At step S10, application 29 queries the assigned processor for its capabilities. At step S11, the assigned processor responds to the query with its active capability value. At step S12, the application program can then select an instruction sequence (or “version”) optimized for the active capabilities of the processor.

In the event of a blind transfer of application 29 to another processor, the previously selected “version” will not be changed. But, in most cases, even if the origination and destination processors have different native instruction sets, their active instructions sets will be the same. Thus, the blind transfer does not result in a mismatch between the selected application version and the processor. If, however, the native capabilities of the destination processor are less than the common capabilities, there will be a significant performance penalty if and when the selected application version presents a non-native instruction to the destination processor. The tradeoffs between selecting a greater common capability and incurring a performance when an exception is triggered are analyzed below.

There are nine “transfer” cases to be considered in evaluating a particular selection for the common capability, the “transfer” being 1) from a processor to which an application is originally assigned, and 2) to a processor to which it is transferred in a manner of which the application is unaware. Both for the original processor and for the transfer processor, there are three possibilities: The native capability of the processor to which an application is assigned can be greater than, equal to, or less than the common capability. The nine cases are listed in Table 1 below.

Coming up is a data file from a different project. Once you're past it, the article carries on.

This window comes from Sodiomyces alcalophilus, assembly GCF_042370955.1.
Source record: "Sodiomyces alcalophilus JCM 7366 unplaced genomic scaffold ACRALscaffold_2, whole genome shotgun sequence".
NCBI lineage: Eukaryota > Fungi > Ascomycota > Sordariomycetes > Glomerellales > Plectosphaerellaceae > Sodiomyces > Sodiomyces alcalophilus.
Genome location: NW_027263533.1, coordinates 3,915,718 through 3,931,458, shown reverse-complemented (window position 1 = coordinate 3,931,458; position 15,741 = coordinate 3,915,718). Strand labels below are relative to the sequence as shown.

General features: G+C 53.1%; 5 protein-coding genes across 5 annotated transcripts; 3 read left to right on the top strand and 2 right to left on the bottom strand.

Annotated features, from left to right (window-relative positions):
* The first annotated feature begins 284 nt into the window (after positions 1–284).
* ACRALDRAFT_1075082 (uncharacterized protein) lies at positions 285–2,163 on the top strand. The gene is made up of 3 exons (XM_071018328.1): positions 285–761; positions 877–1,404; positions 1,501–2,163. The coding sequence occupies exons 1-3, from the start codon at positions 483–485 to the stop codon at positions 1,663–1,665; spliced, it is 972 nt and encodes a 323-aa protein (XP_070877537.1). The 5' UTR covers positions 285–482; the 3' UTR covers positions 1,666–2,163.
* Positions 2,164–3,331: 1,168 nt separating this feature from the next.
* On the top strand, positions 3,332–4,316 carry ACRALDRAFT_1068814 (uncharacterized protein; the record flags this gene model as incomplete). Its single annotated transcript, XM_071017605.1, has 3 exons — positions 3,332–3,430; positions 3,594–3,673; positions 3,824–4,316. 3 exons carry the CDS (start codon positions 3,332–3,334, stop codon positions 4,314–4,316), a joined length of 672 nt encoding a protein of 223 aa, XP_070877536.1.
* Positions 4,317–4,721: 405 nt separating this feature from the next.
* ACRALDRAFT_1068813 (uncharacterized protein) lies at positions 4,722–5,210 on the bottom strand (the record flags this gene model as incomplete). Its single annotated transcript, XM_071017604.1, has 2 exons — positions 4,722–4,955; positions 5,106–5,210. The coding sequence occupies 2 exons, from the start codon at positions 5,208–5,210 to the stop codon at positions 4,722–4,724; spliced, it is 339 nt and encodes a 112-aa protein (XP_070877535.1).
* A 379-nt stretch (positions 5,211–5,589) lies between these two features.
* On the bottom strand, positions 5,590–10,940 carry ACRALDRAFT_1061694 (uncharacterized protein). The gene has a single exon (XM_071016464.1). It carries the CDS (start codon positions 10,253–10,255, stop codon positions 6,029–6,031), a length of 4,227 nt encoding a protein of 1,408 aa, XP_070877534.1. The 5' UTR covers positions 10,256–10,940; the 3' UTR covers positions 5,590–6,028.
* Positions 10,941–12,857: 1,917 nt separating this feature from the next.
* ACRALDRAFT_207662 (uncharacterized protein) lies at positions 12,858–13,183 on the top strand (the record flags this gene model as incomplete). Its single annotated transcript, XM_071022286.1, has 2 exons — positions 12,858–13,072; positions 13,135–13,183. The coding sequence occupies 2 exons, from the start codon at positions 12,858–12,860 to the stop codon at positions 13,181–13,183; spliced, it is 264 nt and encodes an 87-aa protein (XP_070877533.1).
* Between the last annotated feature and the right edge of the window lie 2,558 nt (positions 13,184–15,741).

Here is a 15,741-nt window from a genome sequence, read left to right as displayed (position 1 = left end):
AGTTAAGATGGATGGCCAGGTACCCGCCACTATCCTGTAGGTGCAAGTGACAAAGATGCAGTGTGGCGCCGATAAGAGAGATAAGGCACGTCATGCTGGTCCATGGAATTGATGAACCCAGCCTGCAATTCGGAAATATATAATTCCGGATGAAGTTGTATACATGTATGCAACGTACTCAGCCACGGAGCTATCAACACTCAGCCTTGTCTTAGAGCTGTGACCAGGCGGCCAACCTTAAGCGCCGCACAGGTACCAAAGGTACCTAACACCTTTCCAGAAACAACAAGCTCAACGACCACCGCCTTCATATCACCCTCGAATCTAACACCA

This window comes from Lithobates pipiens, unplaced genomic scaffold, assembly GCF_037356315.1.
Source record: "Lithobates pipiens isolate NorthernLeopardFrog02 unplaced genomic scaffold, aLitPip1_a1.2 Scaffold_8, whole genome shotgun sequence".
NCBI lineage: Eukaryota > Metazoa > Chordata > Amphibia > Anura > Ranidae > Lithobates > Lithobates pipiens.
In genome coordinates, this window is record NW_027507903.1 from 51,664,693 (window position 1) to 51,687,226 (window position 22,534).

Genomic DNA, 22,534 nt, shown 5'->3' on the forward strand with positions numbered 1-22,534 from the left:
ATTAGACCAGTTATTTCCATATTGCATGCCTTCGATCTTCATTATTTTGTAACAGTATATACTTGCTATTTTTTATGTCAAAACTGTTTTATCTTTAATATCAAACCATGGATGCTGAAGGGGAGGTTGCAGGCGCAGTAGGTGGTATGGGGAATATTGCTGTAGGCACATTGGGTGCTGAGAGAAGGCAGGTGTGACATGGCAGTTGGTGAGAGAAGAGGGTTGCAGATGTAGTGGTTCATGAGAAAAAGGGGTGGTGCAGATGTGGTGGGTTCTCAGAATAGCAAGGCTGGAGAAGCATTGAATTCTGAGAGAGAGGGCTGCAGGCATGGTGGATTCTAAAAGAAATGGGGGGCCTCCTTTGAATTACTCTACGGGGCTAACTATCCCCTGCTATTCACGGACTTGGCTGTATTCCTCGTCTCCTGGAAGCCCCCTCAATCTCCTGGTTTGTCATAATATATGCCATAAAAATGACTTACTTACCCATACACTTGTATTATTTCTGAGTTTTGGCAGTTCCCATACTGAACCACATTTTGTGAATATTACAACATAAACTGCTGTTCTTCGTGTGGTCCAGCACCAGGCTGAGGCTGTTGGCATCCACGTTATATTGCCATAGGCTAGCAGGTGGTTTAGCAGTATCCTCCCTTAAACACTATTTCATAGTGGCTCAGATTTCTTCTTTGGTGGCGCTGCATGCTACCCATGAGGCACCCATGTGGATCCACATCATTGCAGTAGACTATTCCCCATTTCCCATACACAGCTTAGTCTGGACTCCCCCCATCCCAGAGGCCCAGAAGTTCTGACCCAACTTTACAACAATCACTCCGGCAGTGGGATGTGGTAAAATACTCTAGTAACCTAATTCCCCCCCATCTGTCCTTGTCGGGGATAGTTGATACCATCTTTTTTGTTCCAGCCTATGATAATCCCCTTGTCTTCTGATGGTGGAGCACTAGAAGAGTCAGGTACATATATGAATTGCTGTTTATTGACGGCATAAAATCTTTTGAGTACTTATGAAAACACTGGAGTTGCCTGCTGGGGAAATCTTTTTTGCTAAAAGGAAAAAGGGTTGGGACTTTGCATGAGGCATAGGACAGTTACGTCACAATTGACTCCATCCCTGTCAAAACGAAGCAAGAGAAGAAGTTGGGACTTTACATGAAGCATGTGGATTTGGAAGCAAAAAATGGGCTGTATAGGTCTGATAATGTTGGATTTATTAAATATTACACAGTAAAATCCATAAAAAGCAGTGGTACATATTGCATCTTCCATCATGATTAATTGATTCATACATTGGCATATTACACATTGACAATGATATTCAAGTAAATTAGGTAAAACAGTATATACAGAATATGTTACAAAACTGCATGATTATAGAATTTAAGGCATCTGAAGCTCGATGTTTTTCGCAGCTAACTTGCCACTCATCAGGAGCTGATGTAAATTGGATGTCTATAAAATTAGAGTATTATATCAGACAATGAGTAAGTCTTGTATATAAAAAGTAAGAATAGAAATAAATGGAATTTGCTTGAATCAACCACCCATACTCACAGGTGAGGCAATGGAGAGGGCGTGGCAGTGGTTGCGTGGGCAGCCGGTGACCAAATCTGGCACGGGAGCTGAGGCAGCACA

TABLE I
Nine Combinations of Original and Destination Processors
Original Destination Relative
Case Processor Processor Frequency Result
1 N > C N > C 16 (25%)   fast
2 N > C N = C 12 (20%) fast
3 N > C N < C 4 (~6%) Software
4 N = C N > C 12 (20%)   fast
5 N = C N = C  9 (~14%) fast
6 N = C N < C 3 (~5%) Software
7 N < C N > C 4 (~6%) Slow
8 N < C N = C 3 (~5%) Slow
9 N < C N < C   1 (~1.5%) Slow
N means “native capability”;
“C” means “common capability”.

In the four cases (1, 2, 4, and 5) where the capabilities of both the original processor and the destination processor meet or exceed common capability, the application optimizes itself for the common capacity. The result is “fast” in that both processors can execute the application's common-capability instructions in hardware.

In the three cases (7, 8, and 9) in which the application is originally assigned to a processor (DP0) having a native capability less than the common capability, performance is slow. The program selects a program sequence optimized for the native capability of the less-capable processor. This selection is optimal until the application is transferred to a faster processor (cases 7 and 8). In those cases, performance can be less than it would have been had the program been originally assigned to the faster processors.

In the two cases (3 and 6) in which the application is transferred from an original processor with capabilities that equal or exceed the common capability to a destination processor that implements a lesser capability, an application could present instructions that the transfer processor cannot execute in hardware. When this occurs, an exception leads to software execution of the unimplemented instructions. Such exceptions exact a high performance penalty.

Cases 3 and 6 can be avoided by setting the common capability to the lowest common capability. But in that case, all but the least capable processor(s) are underutilized all the time. Setting the common capability above the least-common capability involves a tradeoff between: 1) the performance obtained in the absence of an exception, and 2) the likelihood of an exception.